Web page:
“To forget one’s purpose is the commonest form of stupidity.” (Friedrich Nietzsche)
I’ll be the first to admit that walking away from certain online discussions can be almost painful in its execution. Even so it tends to be the best plan of action. However – yes, there’s a however – there are times when it’s best to throw in your own two cents. When one of these self-proclaimed experts is giving advice that is blatantly bad or dangerous or spouting off in a way that disrespects our nation’s military, those are the times it makes the most sense to speak up. Just remember why you’re risking increased blood pressure and raging frustration: for the well-being of the person who asked the question. You’re not there to engage the armchair warrior, you’re there to answer the question. In the case of those times you feel the need to defend our flag or our military, make your statement and move on. An alarming majority of people making inflammatory statements online do so for attention or simply for the fun of irritating others. They tend to be ignorant and are typically unteachable, at least for you. Speaking your piece and moving on will result in less frustration or righteous anger on your part; the “turn off notifications” option on Facebook is a miraculous creation as is the ability to block people.
It would be great if this generation of armchair warriors would simply fade away leaving logical, rational people in their places. Sadly, the opposite seems to be taking place. The upcoming generation is rife with ignorance, not just ignorance but a blatant disregard for knowledge. It may age me a bit to say this but in my day we wanted to learn. There was a hunger, a thirst for knowledge, and we followed it through high school and into college. Far too many of today’s younger generation seem apathetic and lazy, and the idea of them running this country one day is more than slightly disturbing.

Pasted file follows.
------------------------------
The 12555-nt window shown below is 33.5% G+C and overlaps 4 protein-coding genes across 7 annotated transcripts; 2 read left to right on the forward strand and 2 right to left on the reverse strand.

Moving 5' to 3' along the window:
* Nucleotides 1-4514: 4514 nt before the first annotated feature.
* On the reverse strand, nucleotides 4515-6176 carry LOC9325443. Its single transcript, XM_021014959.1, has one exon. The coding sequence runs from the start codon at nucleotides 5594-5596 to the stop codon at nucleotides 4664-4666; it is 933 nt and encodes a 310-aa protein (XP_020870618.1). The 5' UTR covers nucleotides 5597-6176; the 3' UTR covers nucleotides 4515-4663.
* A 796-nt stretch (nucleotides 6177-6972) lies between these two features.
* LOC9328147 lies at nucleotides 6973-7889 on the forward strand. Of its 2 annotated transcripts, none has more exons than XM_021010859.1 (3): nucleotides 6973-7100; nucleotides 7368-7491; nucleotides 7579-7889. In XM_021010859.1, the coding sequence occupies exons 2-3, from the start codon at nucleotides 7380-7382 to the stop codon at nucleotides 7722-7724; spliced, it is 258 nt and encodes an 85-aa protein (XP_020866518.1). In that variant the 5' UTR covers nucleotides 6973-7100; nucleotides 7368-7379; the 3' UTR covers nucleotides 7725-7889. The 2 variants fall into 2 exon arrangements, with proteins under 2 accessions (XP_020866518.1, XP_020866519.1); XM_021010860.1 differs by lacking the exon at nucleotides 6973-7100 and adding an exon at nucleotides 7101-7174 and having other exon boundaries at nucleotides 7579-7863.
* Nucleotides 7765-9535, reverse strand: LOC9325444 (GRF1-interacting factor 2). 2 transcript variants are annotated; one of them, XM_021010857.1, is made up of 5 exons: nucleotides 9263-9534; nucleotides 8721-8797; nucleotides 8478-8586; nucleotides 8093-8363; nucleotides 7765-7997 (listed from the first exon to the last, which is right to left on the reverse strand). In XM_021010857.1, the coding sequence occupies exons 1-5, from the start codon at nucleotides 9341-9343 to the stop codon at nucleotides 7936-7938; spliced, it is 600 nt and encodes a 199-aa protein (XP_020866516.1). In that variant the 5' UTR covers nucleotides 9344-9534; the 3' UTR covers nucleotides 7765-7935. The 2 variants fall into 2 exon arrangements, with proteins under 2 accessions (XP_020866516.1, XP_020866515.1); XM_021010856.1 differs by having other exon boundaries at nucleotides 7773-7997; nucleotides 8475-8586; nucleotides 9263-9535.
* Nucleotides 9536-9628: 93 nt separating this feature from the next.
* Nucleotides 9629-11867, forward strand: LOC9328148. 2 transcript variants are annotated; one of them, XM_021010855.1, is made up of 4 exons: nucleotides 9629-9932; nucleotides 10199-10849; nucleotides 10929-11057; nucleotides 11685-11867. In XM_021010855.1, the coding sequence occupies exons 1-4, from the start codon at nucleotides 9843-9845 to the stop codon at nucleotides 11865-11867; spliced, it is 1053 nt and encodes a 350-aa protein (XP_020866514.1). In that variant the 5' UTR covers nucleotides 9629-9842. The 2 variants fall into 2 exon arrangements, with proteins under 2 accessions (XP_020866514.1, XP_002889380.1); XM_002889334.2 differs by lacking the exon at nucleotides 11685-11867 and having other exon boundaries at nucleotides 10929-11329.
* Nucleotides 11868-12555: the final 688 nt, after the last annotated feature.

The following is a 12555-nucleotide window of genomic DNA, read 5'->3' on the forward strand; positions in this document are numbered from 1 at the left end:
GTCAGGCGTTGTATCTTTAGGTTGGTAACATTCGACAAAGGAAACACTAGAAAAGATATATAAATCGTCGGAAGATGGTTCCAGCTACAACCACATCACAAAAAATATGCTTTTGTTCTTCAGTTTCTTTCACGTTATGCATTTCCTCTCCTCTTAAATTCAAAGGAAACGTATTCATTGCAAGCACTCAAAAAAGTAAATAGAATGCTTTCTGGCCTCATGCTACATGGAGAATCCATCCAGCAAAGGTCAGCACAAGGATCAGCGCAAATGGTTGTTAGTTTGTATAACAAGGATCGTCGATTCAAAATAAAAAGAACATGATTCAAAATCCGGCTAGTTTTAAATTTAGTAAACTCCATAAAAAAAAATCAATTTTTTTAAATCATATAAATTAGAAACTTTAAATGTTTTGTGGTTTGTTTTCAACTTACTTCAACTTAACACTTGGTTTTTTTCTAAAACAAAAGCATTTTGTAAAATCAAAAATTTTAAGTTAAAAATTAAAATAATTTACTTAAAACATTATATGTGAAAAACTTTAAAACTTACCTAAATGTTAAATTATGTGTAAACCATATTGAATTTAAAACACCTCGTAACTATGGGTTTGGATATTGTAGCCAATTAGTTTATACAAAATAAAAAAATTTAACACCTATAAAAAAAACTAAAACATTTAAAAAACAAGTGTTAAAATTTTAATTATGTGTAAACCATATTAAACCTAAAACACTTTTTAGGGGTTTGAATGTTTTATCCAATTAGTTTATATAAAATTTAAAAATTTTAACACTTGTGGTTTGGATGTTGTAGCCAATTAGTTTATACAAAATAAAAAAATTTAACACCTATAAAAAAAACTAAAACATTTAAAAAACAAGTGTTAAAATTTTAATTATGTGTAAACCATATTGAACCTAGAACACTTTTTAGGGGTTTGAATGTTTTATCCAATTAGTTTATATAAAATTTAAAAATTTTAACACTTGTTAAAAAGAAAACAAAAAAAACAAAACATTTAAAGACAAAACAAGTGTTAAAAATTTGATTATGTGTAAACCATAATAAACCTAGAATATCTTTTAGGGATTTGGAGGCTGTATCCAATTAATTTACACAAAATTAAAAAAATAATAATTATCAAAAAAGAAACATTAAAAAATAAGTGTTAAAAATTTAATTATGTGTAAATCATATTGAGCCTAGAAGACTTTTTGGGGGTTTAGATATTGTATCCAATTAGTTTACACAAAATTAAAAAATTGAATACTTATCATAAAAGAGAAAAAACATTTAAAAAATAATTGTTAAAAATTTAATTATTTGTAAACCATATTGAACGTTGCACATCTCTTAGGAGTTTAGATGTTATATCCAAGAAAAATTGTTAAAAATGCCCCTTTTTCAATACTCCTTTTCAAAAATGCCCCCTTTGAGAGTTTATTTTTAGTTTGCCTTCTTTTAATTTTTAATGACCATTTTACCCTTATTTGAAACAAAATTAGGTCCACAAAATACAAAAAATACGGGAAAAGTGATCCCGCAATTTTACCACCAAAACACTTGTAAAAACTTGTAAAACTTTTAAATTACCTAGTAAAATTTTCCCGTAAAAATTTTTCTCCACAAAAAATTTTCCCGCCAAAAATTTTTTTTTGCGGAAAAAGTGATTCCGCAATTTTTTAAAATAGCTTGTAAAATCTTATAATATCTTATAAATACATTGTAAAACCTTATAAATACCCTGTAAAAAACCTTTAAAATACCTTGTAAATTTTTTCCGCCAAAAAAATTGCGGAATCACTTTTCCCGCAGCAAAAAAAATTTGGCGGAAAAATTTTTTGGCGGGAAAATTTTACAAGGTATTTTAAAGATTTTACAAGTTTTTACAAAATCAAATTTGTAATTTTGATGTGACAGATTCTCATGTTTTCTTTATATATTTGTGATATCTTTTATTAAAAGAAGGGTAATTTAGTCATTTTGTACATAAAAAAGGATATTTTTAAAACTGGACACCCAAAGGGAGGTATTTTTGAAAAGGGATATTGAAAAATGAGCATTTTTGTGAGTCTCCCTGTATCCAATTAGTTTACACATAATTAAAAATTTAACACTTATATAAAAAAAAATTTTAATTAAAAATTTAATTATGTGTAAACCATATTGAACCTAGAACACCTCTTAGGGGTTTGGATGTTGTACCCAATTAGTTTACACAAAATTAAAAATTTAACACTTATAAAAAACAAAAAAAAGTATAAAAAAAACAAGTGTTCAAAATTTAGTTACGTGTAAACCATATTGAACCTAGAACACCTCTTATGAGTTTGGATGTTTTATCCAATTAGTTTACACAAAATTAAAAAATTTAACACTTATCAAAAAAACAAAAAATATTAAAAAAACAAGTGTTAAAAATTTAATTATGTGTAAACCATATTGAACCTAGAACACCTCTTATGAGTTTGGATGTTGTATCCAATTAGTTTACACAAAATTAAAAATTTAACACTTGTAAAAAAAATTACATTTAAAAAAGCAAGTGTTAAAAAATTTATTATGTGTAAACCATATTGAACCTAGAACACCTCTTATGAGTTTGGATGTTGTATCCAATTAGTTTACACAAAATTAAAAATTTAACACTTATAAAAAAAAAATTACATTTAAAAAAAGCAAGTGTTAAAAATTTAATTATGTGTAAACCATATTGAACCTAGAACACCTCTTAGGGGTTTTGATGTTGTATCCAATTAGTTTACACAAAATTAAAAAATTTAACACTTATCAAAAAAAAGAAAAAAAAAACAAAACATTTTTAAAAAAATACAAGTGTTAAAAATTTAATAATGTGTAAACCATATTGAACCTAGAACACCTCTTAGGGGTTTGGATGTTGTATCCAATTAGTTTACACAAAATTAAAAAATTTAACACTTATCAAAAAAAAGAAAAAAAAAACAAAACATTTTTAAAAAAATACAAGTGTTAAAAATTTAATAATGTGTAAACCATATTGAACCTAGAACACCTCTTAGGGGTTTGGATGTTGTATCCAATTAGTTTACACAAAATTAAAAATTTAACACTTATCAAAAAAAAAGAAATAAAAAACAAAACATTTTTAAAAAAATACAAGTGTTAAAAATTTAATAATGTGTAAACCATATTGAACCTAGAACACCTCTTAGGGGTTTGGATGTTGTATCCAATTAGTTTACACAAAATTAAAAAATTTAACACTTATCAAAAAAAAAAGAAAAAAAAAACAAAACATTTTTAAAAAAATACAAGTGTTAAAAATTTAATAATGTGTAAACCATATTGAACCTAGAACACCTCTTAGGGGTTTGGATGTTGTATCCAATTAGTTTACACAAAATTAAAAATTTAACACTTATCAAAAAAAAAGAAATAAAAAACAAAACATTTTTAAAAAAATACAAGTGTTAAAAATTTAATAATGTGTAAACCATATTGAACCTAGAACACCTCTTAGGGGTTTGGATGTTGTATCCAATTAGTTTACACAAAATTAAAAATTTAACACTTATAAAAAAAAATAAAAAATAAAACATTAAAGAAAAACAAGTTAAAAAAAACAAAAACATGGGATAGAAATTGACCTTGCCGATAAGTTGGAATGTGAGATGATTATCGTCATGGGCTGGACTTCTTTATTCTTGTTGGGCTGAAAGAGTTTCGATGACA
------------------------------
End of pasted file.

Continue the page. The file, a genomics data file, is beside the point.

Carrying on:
If there was a miracle solution to the armchair warrior epidemic I’d be first in line to help it along, but the only real cure, as with any problem of this kind, is a personal desire to change. People have to change their mindsets from one of laziness and believing they know it all based on having watched television at great lengths to a desire to learn. A return to a thirst for knowledge would be good not only for the future of social media but for the world in general. People today seem to have forgotten the concept that knowledge is power despite frequent examples proving it is true.
Now for the moment of truth: are you an armchair warrior? Do you give advice – often unsolicited advice – on topics you actually know little about? If so, maybe it’s time for a change. We all have our areas of expertise whether it’s guns or watercolors. Best of all, gaining knowledge of previously uncharted territory is as simple as putting the time and effort into learning about the topic at hand. Of course, you have to be sure a little knowledge doesn’t go to your head – reading one article on the history of 9mm cartridges does not make you an instant expert on ammunition. Take your time and learn something new. We all have room to learn, and there’s not much more enjoyable than expanding our horizons. Just, for the love of all that is holy, please do not turn to armchair warriors as a source of knowledge. Perpetuating the problem helps no one and may lead to an unhealthy increase in high blood pressure among some of us.
Type on, but remember the value of walking away. Walk away. You’ll be glad you did.
Disclaimer: The content in this article is the opinion of the writer and does not necessarily reflect the policies or opinions of US Patriot Tactical.